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Code itself shouldn't need comments unless it is written badly. Comments should explain why the code is there and what it is supposed to achieve.
wowotek61591yCode don't need that kind of exaggerated comments that explains what it does every single line.
the Documentation only explains what the block of code (or maybe functions, lambda, etc) do and how to implements it
felbit4321yI myself almost never write comments since I found that they get out of date quickly and then I have two places I have to maintain. Most comments I write begin with "Refactor:" or "Todo:" and will not stay there for long.
But I do write extensive documentation where I explain in detail reasons and reasoning behind the code.
bnwbear1501yI’m a junior dev and senior devs would tell me “a good code doesn’t need comments” since it’s readable. It’s really true I did not have a hard time reading their code and they would usually put comments at the right places. Saves a lot of time (since no one needs to ask again and again) and looks really clean.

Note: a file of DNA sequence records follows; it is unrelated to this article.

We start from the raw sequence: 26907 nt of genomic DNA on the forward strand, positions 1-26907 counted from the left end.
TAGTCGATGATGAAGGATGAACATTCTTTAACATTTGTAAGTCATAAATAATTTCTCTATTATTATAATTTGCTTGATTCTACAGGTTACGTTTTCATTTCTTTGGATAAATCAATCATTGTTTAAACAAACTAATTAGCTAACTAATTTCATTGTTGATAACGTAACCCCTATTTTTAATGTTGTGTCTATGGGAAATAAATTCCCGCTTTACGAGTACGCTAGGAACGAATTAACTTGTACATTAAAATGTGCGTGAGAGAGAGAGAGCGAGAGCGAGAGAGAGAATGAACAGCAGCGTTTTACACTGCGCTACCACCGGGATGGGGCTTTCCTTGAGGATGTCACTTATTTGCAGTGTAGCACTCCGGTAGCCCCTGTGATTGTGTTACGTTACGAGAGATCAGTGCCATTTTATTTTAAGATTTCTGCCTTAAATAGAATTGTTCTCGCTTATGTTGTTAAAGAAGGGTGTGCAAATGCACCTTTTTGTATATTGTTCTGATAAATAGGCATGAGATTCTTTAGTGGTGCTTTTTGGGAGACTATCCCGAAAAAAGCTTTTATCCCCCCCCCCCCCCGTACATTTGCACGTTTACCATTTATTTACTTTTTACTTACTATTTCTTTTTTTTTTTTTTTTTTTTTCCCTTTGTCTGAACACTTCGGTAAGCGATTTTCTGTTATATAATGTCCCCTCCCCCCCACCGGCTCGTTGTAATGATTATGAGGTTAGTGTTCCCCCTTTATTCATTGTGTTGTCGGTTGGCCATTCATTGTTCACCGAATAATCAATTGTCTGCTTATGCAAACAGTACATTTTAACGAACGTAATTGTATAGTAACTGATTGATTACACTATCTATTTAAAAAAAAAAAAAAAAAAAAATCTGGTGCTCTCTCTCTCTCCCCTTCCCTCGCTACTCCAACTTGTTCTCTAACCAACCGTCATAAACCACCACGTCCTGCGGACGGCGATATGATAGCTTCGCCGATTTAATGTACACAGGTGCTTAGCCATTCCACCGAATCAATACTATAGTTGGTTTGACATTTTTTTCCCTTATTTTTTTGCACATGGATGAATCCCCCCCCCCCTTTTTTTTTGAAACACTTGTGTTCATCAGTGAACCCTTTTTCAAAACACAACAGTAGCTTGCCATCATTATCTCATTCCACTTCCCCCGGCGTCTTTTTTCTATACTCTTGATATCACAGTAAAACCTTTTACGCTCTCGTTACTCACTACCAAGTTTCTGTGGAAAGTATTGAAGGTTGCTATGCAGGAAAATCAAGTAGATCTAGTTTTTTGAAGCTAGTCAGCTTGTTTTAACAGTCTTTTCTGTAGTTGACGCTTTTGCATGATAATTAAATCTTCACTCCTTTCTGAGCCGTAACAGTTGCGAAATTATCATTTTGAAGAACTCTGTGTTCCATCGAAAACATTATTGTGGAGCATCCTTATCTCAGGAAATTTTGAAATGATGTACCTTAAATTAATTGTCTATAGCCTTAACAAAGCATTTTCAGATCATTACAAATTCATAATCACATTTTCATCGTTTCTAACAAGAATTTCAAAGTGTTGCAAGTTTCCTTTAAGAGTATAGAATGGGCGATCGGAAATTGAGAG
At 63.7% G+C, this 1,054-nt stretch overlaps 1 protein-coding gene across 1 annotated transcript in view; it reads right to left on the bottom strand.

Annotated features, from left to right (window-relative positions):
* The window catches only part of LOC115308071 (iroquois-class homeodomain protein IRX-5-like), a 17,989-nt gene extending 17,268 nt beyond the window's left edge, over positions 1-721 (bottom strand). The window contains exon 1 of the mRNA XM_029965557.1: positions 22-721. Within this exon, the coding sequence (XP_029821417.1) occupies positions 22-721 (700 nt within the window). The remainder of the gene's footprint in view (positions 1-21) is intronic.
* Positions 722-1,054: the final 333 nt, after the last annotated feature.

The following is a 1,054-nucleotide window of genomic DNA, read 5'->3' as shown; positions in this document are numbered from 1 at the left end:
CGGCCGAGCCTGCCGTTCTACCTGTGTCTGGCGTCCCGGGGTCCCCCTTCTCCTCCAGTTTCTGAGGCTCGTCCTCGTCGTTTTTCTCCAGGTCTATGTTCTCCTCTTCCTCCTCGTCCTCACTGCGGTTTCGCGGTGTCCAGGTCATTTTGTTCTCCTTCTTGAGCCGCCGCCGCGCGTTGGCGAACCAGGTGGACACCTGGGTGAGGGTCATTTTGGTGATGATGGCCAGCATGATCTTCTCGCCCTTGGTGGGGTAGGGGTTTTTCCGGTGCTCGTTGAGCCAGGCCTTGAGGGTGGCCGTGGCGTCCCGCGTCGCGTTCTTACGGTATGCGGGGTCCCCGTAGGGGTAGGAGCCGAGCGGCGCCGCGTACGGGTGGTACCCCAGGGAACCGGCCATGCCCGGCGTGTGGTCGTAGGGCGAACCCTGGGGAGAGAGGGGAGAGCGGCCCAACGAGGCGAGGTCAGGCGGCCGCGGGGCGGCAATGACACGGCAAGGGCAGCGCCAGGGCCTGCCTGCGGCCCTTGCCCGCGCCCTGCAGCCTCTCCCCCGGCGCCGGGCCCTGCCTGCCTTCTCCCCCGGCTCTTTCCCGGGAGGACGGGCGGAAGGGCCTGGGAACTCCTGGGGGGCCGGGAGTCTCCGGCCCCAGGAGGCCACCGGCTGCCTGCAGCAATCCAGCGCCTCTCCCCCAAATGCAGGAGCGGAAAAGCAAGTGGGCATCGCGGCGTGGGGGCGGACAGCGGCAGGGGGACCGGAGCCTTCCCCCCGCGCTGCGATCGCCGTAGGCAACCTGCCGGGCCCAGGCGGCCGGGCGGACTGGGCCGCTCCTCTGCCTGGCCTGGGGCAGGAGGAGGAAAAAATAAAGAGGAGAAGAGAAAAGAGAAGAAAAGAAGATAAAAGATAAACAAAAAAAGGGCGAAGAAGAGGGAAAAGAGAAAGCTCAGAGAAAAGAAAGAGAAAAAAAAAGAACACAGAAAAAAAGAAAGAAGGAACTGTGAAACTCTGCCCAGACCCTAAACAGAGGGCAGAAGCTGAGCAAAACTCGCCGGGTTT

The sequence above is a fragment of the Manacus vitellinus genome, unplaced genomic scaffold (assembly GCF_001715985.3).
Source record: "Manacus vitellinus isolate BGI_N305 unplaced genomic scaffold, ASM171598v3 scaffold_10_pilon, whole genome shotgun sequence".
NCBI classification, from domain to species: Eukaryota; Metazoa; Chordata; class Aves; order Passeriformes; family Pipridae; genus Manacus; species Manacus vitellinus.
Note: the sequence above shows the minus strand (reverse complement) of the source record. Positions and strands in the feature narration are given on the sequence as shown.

@Fast-Nop These 2 sentences contradict, to me. Sure, basic boilerplate code doesn't need comments if you're using reasonable function/variable names, which you should do. But I see way too much code doing bizarre things without explaining itself, and if you ask the developer why they'll say they think it's "self-documenting" -- even though nobody else can read it. I would rather see self-explanatory code with redundant comments than balls of mud with no comments at all. Too many programmers take it as a point of pride to not write comments because they think adding comments to their code is an admission that the code is bad.
@HollowKitty I'm no friend of a coding style where tons of stuff happen in one single line in convoluted expressions with ternary operators and side effects, and that's mostly what makes code hard to read.
The other thing is when clever optimisations break the obvious relationship to the problem domain, the code has to be explained. For example, when several operations on different logical variables are done at once by a set of bitwise operations on full integers.
But otherwise, the point is explaining what the code is trying to achieve in terms of goals because that also helps finding bugs in later code reviews: "You want to do this - but the code does something else?!"
Like, I won't explain that "line_ptr += 3;" goes three elementes further, that's obvious. But a useful comment here could be /* jump over the UTF-8 BOM */.